• Theobroma cacao

    Chocolate can take many forms, but it all originates from Theobroma cacao, a plant that grows in Africa, South America, and Central America (with Africa leading production). South American beans are smaller and said to be more flavorful than African varieties, while African beans are noted primarily for their larger size. Most cacao beans used in commercial production come from a plant that is a hybrid of South American and African cacao, yielding a medium sized, medium flavored bean. But it is still possible to find “true” South American chocolate. In Peru, they call it “chuncho”- and it is said to have the best flavor.

    I had the amazing opportunity to work on a cacao farm in Estrella, Peru in March of 2014. We reached the small village after a 14 hour bus ride that twisted through the massive mountains as we descended into the jungle valley. I was there with two others my age and the gracious couple that hosted us- Nati and Oswaldo. The husband Oswaldo lives and works on the cacao field nearly all year round, while Nati ventures back and forth from the jungle town of Estrella to the family’s small hotel and café in Pisac, Cusco, Peru.

    Situated in an oasis of plant diversity, growing around the cacao fields was coffee, bananas, ginger, “jungle potatoes”, and trees of limes, oranges, avocado and papaya. But these familiar fruits and roots sat amongst a menagerie of bio-diverse plant and animal life. Twisting vines, furry caterpillars with spikes, and lush plant life of all shapes, sizes, and uses. Nati and Oswaldo would feed my herbal intrigue, telling me about medicinal plants we encountered while working or walking. Oswaldo told me one day “they say that every plant has a medicinal use, we just don’t know about them all yet”.

    We were called down for breakfast by 6:30 each morning, when puffy clouds still hovered around the house, about to clear way for the strong sun (or rain). We ate simple preparations of fruit, potatoes, oatmeal, or occasionally pancakes. After eating we would get into gear for whatever that workday required. We dressed as best we could to shield our skin from the relentless mosquitoes, while also coping with the heat and humidity of the jungle. Tasks were varied, but included measuring the field, harvesting cacao fruits, distributing baby plants to their holes, and preparing beans for fermentation.

    THE CACAO PROCESS
    1. Cacao pods are harvested from trees when ripe. Ripeness is determined by the color of the fruit, which varies with each variety. In Estrella grew two different kinds- one signaled ripe by a bright yellow pod, and another by a deep red color.
    2. Fruit pods are split open with a machete, and cacao seeds (beans) are removed. (Surrounding the beans is the delicious white, mucilaginous fruit of the cacao plant)
    3. Beans are placed into a wooden crate for fermentation. Banana leaves are placed over the beans, followed by a layer of plastic, in order to insulate the heat of the fermentation.
    4. Beans are stirred and moved into a new section of the wooden crate every day or so. They are usually fully fermented after 4-5 days.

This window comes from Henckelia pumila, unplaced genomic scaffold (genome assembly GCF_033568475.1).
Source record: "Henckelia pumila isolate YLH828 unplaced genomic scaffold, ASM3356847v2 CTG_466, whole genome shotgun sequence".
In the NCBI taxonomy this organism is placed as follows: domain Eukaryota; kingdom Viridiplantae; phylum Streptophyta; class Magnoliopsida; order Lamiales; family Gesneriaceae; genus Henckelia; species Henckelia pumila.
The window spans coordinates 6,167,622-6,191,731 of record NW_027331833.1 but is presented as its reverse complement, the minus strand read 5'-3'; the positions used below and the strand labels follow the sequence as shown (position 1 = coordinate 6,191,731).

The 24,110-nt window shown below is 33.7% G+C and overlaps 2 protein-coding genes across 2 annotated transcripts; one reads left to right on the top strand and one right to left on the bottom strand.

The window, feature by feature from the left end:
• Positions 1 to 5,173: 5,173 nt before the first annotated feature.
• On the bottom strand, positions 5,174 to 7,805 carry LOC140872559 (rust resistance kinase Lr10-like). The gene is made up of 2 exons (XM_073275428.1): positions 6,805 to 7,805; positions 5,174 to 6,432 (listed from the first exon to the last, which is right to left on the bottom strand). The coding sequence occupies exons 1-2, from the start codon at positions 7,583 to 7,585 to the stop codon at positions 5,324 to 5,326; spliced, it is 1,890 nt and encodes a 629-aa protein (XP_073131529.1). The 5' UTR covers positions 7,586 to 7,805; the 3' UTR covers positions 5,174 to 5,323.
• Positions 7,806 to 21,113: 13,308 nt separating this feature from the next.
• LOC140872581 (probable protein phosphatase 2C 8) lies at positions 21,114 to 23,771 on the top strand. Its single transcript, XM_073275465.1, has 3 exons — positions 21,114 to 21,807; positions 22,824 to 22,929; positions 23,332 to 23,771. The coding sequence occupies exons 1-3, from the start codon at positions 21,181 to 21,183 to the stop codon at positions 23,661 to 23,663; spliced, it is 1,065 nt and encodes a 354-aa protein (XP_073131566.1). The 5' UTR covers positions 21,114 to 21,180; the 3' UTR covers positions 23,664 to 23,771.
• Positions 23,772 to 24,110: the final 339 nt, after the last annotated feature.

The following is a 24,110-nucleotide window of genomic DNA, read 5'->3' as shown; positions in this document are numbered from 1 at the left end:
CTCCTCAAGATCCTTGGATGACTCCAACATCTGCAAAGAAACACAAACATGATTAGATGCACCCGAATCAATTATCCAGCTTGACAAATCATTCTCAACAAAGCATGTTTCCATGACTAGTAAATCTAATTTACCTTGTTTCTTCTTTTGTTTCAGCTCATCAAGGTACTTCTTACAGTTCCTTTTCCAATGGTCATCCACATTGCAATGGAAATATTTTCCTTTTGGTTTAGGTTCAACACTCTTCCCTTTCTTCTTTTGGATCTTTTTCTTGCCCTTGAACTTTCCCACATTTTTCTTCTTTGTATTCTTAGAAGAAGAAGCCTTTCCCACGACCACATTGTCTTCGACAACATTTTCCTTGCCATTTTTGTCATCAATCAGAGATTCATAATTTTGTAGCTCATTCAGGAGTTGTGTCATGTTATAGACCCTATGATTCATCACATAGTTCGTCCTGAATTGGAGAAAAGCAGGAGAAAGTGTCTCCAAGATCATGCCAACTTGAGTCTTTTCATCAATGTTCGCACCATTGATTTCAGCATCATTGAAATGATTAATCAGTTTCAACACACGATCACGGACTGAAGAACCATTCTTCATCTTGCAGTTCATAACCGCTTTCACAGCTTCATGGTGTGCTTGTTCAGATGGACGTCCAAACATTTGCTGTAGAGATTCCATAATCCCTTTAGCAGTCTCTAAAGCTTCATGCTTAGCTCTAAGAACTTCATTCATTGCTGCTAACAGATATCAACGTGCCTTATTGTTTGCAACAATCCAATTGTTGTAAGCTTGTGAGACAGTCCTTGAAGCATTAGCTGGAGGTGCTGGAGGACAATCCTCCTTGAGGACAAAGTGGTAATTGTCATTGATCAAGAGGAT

5. When done fermenting, beans are moved somewhere to dry, usually in the sun or a greenhouse. The drying process usually takes 1-2 days.
    6. After beans are fully dry, they are roasted (in this process the husks of the bean are removed), then ground into a paste and solidified into bars of pure cacao. In spanish this is called, “la pasta pura de cacao” (pure chocolate paste). In English it is sometimes referred to as chocolate liquor or cooking chocolate.

     

    HOW TO USE

     

    Hot Chocolate

    This yields a rich, delicious cup of hot chocolate, similar to what the Mayans would drink.

    1. Chop into a powder or as tiny pieces as possible.choppingcacao
    2. Use about 1 Tablespoon of cacao powder per 1 cups of water. This is just a general ratio, which can be adjusted to your liking. (Try to chop the chocolate as fine as you can for less cooking time; small pieces are okay, but it will make more cooking time to break them down).
    3. Bring to a simmer. Simmer for at least 15 minutes, or until chocolate particles are mostly dissolved (if chopped pieces are on the bigger side, you may need to simmer it a little longer).
    4. Optional: Sweeten with about 1 teaspoon of honey per cup of chocolate (or as much as you like).
    5. You can also experiment by adding some herbs or natural flavorings. Try: cardamom, sea salt, marshmallow, elderberry, cinnamon, black pepper, cayenne pepper, lavender, orange rind, or vanilla bean.

    Baking

    Pure cacao can be substituted for cocoa powder in most recipes, just be aware that this pure variety has a higher fat content than cocoa. So if using in a recipe that calls for another fat source (butter or oil), you may want to use a little bit less added fat.

    For a punch of chocolate flavor

    Try using cacao in raw desserts, smoothies, oatmeal and savory sauces too!


    More information on Theobroma cacao:

    http://www.sacredearth.com/ethnobotany/plantprofiles/cacao.php

    http://aradicle.blogspot.com/search/label/chocolate

    http://en.wikipedia.org/wiki/Chocolate_liquor

    http://www.herbcraft.org/cocoabuzz.html

    http://exhibits.mannlib.cornell.edu/chocolate/index.php

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